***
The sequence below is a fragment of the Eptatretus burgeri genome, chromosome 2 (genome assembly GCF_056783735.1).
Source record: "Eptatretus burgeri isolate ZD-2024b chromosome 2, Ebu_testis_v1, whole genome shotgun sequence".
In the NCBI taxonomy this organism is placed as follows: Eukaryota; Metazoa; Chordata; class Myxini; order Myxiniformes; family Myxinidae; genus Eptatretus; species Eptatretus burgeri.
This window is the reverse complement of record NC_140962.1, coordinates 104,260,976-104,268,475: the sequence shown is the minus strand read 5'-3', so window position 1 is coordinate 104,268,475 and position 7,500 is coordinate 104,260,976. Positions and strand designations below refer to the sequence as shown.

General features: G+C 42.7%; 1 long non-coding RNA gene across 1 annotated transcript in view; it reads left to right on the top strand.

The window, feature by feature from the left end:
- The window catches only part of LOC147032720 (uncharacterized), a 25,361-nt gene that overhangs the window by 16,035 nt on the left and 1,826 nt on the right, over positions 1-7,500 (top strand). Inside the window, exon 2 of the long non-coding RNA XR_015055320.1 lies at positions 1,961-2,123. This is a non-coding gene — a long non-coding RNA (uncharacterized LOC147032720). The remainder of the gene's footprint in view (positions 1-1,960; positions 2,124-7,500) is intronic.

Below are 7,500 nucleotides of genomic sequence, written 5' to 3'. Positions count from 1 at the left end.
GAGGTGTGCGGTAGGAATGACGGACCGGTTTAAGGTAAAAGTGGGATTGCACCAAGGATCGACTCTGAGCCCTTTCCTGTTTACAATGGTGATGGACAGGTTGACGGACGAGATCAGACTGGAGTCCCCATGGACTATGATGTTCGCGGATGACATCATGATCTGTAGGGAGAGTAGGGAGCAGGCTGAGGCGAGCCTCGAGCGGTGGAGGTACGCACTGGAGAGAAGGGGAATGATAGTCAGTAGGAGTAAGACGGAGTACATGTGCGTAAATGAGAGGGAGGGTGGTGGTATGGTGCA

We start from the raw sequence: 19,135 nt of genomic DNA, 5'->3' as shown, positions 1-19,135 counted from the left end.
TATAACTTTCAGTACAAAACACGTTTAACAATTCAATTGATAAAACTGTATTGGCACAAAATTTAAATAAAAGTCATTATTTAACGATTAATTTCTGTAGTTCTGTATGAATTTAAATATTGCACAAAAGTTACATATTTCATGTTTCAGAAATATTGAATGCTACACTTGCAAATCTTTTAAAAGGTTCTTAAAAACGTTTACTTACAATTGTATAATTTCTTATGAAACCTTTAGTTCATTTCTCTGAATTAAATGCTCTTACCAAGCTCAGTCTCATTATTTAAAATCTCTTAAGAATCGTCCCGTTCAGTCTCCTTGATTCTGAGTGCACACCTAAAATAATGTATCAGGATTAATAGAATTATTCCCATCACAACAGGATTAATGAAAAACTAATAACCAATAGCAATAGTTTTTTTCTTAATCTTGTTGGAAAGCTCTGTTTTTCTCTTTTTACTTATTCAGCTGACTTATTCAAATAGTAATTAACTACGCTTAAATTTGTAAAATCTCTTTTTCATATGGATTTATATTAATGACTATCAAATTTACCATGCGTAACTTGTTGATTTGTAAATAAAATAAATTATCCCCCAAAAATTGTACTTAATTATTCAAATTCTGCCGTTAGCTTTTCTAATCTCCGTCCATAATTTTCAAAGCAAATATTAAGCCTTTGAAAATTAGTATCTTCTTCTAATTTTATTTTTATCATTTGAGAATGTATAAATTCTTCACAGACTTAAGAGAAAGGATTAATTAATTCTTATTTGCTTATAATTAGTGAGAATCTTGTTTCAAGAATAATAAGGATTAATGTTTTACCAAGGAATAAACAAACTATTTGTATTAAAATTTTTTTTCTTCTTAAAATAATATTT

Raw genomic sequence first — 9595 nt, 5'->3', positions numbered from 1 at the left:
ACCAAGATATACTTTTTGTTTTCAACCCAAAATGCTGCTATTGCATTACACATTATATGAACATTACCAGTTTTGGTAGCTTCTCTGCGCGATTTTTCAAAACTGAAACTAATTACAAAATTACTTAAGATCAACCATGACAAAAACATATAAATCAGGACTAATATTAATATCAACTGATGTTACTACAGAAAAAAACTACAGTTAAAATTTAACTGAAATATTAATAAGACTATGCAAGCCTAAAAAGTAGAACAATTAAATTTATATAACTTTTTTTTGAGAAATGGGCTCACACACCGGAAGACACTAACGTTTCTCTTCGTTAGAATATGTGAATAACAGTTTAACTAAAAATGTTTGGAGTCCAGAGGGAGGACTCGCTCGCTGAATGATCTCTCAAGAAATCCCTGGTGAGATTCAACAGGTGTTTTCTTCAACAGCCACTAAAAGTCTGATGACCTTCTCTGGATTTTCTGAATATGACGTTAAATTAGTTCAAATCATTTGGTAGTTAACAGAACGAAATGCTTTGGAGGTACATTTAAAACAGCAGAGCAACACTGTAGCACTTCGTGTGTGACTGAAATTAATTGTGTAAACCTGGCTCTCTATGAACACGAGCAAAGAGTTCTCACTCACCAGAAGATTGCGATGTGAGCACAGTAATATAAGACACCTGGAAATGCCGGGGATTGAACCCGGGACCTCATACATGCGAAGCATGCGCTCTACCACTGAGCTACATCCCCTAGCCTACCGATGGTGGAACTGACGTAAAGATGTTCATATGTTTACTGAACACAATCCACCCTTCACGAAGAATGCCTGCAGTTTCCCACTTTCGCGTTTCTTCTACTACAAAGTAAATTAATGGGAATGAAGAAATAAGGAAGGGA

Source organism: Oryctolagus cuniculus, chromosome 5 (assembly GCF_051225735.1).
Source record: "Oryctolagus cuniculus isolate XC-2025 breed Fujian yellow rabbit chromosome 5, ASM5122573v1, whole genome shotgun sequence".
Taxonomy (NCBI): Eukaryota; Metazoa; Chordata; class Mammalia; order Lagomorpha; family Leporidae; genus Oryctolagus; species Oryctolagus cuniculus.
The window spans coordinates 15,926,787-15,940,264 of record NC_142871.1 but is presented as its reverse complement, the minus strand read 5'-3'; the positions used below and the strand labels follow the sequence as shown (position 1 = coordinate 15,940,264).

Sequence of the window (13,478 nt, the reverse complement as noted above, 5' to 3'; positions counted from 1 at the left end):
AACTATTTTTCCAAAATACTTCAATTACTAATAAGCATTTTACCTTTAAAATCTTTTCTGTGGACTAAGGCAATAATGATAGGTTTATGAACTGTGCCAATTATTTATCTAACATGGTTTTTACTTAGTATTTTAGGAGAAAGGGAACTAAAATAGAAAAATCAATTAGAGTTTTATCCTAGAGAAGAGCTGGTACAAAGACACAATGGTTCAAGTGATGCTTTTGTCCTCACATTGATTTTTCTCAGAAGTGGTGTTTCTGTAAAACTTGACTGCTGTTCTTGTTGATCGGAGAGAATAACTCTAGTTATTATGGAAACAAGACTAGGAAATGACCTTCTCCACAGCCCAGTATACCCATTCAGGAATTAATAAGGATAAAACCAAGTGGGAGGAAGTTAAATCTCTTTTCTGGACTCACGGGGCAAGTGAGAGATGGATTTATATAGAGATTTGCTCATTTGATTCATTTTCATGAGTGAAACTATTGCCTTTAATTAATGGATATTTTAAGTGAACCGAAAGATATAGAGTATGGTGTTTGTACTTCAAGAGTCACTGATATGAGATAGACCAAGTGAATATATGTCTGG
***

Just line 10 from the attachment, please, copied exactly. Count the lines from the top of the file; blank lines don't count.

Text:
We start from the raw sequence: 19,135 nt of genomic DNA, 5'->3' as shown, positions 1-19,135 counted from the left end.